The leading electron vacuum polarization correction δvp Epol to Eq. (7) is of the order α6 and has two components, δpot Epol and δwf Epol . The first corresponds to the modification of the photon propagator, which effectively replaces one of the Coulomb potentials V = −α/r with the term δV from the Uehling potential [27], Z α 2α ∞ −2r me ξ Vvp = V + δV = − 1+ , dξ ρ(ξ) e r 3π 1 (9) where ρ(ξ) is a dimensionless function ρ(ξ) =

p 2ξ 2 + 1 ξ2 − 1 . 2ξ 4

(10)

Neglecting the Coulomb distortion and deuteron quadrupole moment, and approximating ψ(r) with ψ(0), the leading correction in α is expressed as Z ∞ Z 4mr α3 2 2 ~ dE |hφN |R|Ei| ψ (0) dξ ρ(ξ) δpot Epol =2 9π ET 1 Z d3 p 4π 4π × , (11) (2π)3 p2 + 4 m2e ξ 2 p2 + 2 mr E where E denotes the nuclear excitation energy and the combinatorial factor 2 at the beginning is due to the modification of one of the two Coulomb potentials. q The result r of Eq. (11) depends on the large parameter Em 2m2e ∼ 20. From the first two terms of the expansion, we obtain r Z 2mr 8α3 2 2 ~ dE |hφN |R|Ei| ψ (0) (12) δpot Epol = 9 E ET # " r 2mr 5 3π me 2mr E + 2 ln − + × ln 2mr me 3 4 mr E The numerical value, calculated with the AV18 potential [28], is δpot Epol = 0.0201 meV.

(13)

The second correction δwf Epol is the result of perturbing the muon wave function ψ in Eq. (7) with the potential δV defined in Eq. (9), Z ˜ ψ(0) = − d3 r G2S (0, ~r)δV (r)ψ(r), (14)

where G2S (0, ~r) is a special case of the reduced Coulomb Green’s function, defined as 1 ~r2 , Gn (~r1 , ~r2 ) = ~r1 (15) ′ (H0 − En ) where the prime in the denominator denotes the exclusion of the state n with the corresponding energy En . The explicit form of formula (15) for the 2S atomic state was derived in Ref. [29], α m2r e−x/2 8 + 12x − 26x2 4π 4 x + 2x3 + 8(x − 2)x (γ + ln x) ,

G2S (0, ~r) =

(16)

3 where x = mr αr. After integration, Eq. (14) gives the value of the perturbed wave function of the 2S state at the origin α ˜ ψ(0). (17) ψ(0) = 0.72615 π

The contribution to the Lamb shift is obtained through ˜ the substitution ψ 2 (0) → ψ ∗ (0)ψ(0) in Eq. (8), δwf Epol = 2

˜ ψ(0) δEpol0 = 0.0064 meV, ψ(0)

(18)

where the factor 2 is from the perturbation of the left and right wave functions. The total electron vacuum polarization correction to the nuclear structure is the sum of terms in Eqs. (13) and (18), δvp Epol = 0.0265(3) meV,

(19)

where, following Ref. [21], we assign 1 % uncertainty. Together with the inelastic three-photon-exchange correction δ3pe Epol = 0.008 75(92) meV, from Ref. [26], it gives the higher-order part δHO Epol = δvp Epol + δ3pe Epol of the nuclear polarizability, δHO Epol = 0.035 25(97) meV.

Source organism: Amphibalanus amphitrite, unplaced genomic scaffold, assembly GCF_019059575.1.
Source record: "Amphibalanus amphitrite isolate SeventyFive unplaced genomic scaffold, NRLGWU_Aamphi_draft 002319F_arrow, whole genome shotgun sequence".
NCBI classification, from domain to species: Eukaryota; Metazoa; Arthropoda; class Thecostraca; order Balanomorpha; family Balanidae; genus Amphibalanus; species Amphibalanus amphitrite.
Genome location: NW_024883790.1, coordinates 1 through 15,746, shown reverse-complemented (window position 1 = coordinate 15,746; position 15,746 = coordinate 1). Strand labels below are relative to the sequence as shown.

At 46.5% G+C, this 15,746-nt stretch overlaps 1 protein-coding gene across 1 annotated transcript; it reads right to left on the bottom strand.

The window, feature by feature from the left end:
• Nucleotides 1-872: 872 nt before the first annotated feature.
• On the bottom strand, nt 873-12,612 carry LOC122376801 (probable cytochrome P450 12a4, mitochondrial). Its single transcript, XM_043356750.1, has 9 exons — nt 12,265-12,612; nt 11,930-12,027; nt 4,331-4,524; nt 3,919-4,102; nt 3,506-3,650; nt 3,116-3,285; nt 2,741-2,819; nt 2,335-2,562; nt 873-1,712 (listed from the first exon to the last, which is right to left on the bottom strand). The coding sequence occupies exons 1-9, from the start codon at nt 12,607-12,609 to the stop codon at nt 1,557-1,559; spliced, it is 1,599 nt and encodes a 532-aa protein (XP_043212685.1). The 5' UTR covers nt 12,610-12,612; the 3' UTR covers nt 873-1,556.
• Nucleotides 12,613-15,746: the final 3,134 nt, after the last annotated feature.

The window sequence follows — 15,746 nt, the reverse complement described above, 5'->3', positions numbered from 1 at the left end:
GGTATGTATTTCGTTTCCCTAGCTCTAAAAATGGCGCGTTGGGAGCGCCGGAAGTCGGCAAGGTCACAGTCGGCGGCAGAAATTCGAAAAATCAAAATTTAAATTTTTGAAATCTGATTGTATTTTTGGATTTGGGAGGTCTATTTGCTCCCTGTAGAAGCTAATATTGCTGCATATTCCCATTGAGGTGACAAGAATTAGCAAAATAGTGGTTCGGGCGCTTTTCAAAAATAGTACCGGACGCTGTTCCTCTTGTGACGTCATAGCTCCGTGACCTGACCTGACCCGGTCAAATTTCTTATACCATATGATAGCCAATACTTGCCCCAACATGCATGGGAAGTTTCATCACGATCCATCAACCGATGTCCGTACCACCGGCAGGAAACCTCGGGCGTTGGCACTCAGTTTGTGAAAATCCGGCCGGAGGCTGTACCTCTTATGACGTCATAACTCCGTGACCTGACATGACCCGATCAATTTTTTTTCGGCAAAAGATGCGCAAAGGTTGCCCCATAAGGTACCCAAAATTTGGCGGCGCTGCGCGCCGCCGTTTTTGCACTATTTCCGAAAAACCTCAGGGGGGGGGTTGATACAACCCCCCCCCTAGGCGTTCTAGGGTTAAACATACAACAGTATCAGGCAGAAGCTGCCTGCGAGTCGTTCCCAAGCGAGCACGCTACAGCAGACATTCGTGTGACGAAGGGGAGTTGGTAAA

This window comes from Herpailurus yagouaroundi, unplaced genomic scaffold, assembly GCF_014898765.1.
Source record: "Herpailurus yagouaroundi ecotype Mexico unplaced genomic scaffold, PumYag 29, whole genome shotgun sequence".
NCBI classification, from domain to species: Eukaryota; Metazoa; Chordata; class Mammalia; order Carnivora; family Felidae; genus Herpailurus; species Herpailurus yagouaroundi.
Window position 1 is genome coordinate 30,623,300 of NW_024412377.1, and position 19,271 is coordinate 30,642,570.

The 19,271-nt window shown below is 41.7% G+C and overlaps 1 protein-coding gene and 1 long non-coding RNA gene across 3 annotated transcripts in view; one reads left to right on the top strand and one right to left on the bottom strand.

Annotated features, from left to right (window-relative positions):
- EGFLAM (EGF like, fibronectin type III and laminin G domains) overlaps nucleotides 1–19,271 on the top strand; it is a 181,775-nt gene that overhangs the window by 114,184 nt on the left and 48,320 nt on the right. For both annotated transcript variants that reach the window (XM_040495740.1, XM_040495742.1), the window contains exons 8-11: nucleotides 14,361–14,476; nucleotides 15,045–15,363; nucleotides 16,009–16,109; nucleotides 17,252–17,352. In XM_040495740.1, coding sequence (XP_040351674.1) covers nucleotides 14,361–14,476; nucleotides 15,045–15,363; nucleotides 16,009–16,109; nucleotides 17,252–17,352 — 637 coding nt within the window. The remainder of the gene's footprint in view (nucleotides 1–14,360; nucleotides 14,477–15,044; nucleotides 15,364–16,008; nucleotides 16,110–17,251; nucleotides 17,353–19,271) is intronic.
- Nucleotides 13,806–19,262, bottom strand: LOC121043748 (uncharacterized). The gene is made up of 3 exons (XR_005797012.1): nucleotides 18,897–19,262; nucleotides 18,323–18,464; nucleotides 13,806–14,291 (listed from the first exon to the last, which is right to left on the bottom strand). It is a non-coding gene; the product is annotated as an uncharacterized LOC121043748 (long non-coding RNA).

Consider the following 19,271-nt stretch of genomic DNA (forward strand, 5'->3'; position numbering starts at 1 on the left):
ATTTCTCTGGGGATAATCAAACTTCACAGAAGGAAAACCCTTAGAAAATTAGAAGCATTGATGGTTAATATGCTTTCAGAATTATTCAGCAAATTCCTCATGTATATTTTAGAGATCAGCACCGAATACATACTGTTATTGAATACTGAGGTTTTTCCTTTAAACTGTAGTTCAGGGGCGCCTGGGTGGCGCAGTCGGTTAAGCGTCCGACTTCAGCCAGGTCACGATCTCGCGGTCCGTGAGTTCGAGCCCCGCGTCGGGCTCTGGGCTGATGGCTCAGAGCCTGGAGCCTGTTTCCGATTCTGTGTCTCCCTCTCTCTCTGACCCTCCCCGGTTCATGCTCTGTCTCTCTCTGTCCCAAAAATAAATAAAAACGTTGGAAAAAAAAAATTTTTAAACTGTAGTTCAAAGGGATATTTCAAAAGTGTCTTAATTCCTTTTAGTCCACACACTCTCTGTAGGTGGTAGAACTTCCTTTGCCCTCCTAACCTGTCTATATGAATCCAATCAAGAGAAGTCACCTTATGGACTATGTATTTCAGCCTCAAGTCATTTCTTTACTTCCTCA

(20)

The total correction, as expressed in Eq. (2), with the α5 contribution from Eq. (6) and the higher-order terms from Eq. (20), gives th = 1.748(21) meV, ∆Epol

(21)

where most of the uncertainty comes from an insufficient understanding of electromagnetic interactions of nucleons inside the nucleus. Measurement in muonic deuterium [8] gives the experimental value of the Lamb shift, expt. ELS = 202.8785(31)stat(14)syst meV.

(22)

The mean-square charge radius of deuteron is obtained through Eq. (1), with the updated theoretical polarizability from Eq. (21), rd2 = 4.52453(53)prot(346)rest fm2 ,

(23a)

where (53)prot is the uncertainty from the proton polarizability only and (346)rest is the remainder. The new deuteron charge radius is rd = 2.127 10(82) fm.

(23b)

In order to reliably compare this result with electronic measurements, we use the proton charge radius rp = 0.840 87(39) fm inferred from muonic hydrogen experiments [4, 5] to calculate the mean-square charge-radii difference, rd2 (µD) − rp2 (µH) = 3.817 47(346) fm2 ,

(24)

where the dependence on the proton polarizability cancels out, as does the uncertainty from the proton in Eq. (23a). This result is consistent with the very precise value obtained from the ordinary H-D isotope shift in the 1S-2S transition [11], which, modified by the threephoton exchange in Ref. [26], is rd2 (eD) − rp2 (eH) = 3.820 70(31) fm2 .

(25)

Agreement in the deuteron charge radius suggests that we have sufficient knowledge of the nuclear-structure effects in the Lamb shift to perform calculations of the nuclear polarizability contributions in heavier elements, such as 3 He, 4 He, 6 Li, and 7 Li. We note, however, that the spin-dependent part of the nuclear polarizability is not well understood, which is reflected in the recently observed 5σ discrepancy between the theoretical prediction [30] and the experimental measurement [8] of the 2S hyperfine splitting in muonic deuterium. In general, to reduce the uncertainty further and increase the accuracy of the test, we should better understand electromagnetic interactions of nucleons inside the nucleus. We note that the electron vacuum polarization is not the only radiative correction to the nuclear-structure effects. Muonic and nuclear self-energy (SE) corrections are present as well, but we argue that they are significantly smaller than the eVP correction in Eq. (19). The nuclear SE is not only small, but also it is partially included in the heuristic proton-neutron potential [28] and effective electromagnetic moments of the nucleus. The µSE is of the order α π relative to the leading term in Eq. (8) but does not have the mr /me enhancement, in contrast to the correction discussed in this work. Moreover, in the point nucleus limit, the value of µSE is very small (see Table I in Ref. [15]) in comparison with the electron vacuum polarization, which is the leading term in the Lamb shift of muonic systems. It indicates that radiative corrections to the nuclear-structure effects, other than the eVP, can be neglected with the current level of precision. In summary, we calculated the electron vacuum polarization correction to the leading nuclear polarizability effect in muonic deuterium, which, combined with other recent results [12, 25, 26], gives a new muonic meansquare charge-radii difference. Its value is in agreement with the very precise result from the ordinary H-D isotope shift in the 1S-2S transition. This consistency is strong evidence for the correctness of measurements in muonic hydrogen and deuterium. Therefore, it suggests that the current disagreement in the determination of the proton charge radius is caused exclusively by underestimated uncertainty in ordinary hydrogen spectroscopy. The author would like to thank Krzysztof Pachucki for useful discussions and Oscar Javier Hernandez and Sonia Bacca for correcting our numerical calculations. This work was supported by the National Science Center (Poland) Grant No. 2017/27/B/ST2/02459.